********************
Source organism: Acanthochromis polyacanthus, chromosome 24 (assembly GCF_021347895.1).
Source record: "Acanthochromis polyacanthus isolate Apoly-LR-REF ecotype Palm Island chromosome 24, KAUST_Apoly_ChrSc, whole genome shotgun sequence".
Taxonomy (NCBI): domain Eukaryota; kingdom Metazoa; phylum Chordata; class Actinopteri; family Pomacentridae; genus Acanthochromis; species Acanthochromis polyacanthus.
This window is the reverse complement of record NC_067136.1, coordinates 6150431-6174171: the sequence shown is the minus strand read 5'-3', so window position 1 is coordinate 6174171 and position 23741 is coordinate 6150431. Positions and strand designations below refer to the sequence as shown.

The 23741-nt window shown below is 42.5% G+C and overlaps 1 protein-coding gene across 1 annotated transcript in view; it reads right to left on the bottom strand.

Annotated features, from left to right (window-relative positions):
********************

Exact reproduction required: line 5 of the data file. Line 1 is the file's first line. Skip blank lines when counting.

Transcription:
The 23741-nt window shown below is 42.5% G+C and overlaps 1 protein-coding gene across 1 annotated transcript in view; it reads right to left on the bottom strand.